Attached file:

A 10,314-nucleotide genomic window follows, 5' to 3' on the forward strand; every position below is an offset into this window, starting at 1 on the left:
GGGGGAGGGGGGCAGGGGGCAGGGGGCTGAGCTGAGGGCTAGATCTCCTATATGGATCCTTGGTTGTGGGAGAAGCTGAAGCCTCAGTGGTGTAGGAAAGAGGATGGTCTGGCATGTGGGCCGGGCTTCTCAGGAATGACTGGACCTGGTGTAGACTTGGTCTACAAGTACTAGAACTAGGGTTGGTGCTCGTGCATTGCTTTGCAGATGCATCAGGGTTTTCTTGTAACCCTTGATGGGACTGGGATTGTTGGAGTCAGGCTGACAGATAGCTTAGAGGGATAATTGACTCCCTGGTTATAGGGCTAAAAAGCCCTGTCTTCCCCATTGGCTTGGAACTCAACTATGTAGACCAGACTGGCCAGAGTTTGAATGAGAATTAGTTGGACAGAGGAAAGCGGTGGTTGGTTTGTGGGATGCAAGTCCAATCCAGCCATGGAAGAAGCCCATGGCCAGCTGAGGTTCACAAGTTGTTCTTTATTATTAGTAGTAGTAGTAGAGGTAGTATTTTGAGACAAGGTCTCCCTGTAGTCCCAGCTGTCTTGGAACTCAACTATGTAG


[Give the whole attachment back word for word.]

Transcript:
A 10,314-nucleotide genomic window follows, 5' to 3' on the forward strand; every position below is an offset into this window, starting at 1 on the left:
GGGGGAGGGGGGCAGGGGGCAGGGGGCTGAGCTGAGGGCTAGATCTCCTATATGGATCCTTGGTTGTGGGAGAAGCTGAAGCCTCAGTGGTGTAGGAAAGAGGATGGTCTGGCATGTGGGCCGGGCTTCTCAGGAATGACTGGACCTGGTGTAGACTTGGTCTACAAGTACTAGAACTAGGGTTGGTGCTCGTGCATTGCTTTGCAGATGCATCAGGGTTTTCTTGTAACCCTTGATGGGACTGGGATTGTTGGAGTCAGGCTGACAGATAGCTTAGAGGGATAATTGACTCCCTGGTTATAGGGCTAAAAAGCCCTGTCTTCCCCATTGGCTTGGAACTCAACTATGTAGACCAGACTGGCCAGAGTTTGAATGAGAATTAGTTGGACAGAGGAAAGCGGTGGTTGGTTTGTGGGATGCAAGTCCAATCCAGCCATGGAAGAAGCCCATGGCCAGCTGAGGTTCACAAGTTGTTCTTTATTATTAGTAGTAGTAGTAGAGGTAGTATTTTGAGACAAGGTCTCCCTGTAGTCCCAGCTGTCTTGGAACTCAACTATGTAG